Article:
Walking through the Piazza della Rotonda in Rome, all we could see of the Pantheon was the portico with classic Corinthian columns that fronted a large, gray circular structure. As we stepped inside the building through the original bronze doors, we were awestruck by the sheer size of the interior, its immense and lofty dome, a marvelous feat of engineering of ancient Rome. The present structure was largely built by Emperor Hadrian, though an inscription atop the portico attributed it to Emperior Agrippa. In actuality, it has been rebuilt or modified many times.
As the name suggests, the Pantheon was probably a temple consecrated to all the Roman gods. Since the 7th century, the Pantheon also served as a Roman Catholic church, as evidenced by the addition of altars, apses, paintings and niches that contain sculptures of Christian personages and tombs. One of the tombs contains the remains of Raphael. Were it not for its conversion to a church after the fall of Rome, the Pantheon would have long ago been vandalized or stripped of its materials for other uses.
What is astonishing about the dome is that it is the largest, un-reinforced concrete dome in the world. How did the Romans accomplish this? To relieve the pressure from sheer weight, as it rises the dome tapers in thickness and employs lighter stones, with a pumice aggregate at the top. Coffering also reduced the weight.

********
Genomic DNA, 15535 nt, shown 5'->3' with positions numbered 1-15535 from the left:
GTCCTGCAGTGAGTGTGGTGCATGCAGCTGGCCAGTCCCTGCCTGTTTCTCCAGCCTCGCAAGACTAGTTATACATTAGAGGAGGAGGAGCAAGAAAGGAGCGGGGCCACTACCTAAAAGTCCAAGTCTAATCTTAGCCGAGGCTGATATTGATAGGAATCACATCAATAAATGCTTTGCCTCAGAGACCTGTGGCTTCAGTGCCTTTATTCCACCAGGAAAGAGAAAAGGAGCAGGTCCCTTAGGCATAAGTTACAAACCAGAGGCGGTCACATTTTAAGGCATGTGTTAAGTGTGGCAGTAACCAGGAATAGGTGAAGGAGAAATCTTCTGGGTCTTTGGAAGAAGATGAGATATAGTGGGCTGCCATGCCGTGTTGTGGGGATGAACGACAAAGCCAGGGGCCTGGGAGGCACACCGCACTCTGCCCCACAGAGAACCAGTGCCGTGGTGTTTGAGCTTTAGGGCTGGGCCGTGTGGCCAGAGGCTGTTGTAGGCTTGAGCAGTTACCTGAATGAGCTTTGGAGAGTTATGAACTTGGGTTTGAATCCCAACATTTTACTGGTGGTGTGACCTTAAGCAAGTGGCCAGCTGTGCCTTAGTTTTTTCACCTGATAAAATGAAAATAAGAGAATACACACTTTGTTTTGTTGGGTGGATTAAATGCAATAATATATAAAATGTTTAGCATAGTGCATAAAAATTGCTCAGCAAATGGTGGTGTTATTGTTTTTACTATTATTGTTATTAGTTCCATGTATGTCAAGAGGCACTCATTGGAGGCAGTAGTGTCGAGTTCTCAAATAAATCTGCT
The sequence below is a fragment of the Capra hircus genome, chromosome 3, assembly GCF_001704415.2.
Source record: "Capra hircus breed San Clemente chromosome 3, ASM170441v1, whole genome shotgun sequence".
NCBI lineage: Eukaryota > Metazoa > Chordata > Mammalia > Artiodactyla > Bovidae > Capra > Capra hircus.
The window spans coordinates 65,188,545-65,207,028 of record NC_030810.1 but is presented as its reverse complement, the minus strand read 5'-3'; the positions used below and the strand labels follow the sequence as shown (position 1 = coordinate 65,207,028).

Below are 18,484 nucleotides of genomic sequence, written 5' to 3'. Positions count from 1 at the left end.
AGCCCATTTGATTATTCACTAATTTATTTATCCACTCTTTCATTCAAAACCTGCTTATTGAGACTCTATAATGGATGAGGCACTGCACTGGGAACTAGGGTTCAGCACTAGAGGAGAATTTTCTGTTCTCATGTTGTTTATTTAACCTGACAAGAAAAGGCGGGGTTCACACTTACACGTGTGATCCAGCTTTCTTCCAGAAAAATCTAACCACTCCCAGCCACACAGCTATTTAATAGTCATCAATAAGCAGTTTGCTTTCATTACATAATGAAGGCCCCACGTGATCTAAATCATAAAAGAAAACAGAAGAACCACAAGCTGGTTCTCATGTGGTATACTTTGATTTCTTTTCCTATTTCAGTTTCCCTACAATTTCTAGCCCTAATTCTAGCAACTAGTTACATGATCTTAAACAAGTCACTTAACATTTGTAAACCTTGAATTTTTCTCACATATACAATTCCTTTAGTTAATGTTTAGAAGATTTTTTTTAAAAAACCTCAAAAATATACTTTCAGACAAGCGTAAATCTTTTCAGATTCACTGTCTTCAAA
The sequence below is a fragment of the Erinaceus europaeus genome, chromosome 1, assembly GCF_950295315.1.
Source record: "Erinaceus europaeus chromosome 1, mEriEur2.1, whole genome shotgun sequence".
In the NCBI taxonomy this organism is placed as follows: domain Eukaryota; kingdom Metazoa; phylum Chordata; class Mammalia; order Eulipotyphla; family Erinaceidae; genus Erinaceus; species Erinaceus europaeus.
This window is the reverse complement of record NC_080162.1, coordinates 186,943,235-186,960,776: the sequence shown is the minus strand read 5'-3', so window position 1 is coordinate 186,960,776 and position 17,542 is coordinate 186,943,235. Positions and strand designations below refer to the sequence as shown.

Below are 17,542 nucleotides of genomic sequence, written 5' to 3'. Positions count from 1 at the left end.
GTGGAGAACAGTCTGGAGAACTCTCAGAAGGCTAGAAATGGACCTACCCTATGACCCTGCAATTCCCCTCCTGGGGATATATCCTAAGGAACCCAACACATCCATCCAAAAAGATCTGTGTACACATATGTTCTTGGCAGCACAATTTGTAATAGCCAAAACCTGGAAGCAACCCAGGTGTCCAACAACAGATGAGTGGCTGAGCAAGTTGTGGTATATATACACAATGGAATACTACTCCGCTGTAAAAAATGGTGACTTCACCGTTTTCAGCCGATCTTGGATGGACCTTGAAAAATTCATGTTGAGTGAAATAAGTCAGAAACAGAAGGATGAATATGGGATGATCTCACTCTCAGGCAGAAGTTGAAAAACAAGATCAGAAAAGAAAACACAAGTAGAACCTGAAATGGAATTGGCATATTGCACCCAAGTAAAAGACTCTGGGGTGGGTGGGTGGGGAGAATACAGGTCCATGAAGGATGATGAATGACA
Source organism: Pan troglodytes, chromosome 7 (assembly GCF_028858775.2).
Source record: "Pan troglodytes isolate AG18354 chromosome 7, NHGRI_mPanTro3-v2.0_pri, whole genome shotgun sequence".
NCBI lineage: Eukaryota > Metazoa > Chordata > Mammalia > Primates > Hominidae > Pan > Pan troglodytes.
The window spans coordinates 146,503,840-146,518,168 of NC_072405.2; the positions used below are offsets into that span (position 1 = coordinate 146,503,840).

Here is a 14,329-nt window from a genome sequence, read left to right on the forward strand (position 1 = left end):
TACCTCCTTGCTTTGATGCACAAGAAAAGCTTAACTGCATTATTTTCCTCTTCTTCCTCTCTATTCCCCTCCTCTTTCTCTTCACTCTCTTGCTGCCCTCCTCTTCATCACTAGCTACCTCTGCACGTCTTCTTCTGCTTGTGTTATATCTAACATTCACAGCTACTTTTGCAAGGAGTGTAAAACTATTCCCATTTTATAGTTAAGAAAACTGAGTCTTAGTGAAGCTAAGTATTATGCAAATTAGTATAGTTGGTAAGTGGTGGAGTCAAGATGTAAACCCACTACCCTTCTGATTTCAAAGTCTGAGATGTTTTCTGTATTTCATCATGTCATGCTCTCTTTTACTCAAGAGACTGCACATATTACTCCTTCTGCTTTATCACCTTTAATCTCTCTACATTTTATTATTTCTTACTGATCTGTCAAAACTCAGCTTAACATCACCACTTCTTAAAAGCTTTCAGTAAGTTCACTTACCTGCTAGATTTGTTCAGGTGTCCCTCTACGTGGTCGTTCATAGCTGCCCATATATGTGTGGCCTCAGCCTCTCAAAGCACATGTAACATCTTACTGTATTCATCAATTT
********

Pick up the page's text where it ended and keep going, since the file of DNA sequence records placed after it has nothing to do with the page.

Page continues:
Now, imagine a structure perfectly enclosing a sphere. This is exactly what the builders seemed to have in mind. The dome itself is a hemisphere with a diameter of 150 Roman feet and the height from floor to oculus is also 150 Roman feet. On the astronomically important dates of the solstices and equinoxes, the sun casts its light at noon on different spots in the interior. On the equinoxes, it shines along a north-south axis through the rotunda. Since our visit was but a week from the vernal equinox, we missed the centered illumination of the entryway, which faces north.
If the enclosed sphere were intended to be a planetary object, such as the Earth or sun, and when you consider that the sun’s rays penetrate the interior of the Pantheon through the oculus (see the top of the photo below), tracing its own path along an arc as the day progresses and its positioning on the equinoctial dates, then it isn’t hard to wonder if the Pantheon had an astronomical significance, too.
Filippo Brunelleschi studied the Pantheon before he designed his dome for the Florence cathedral. The Pantheon is truly one of the world’s remarkable structures.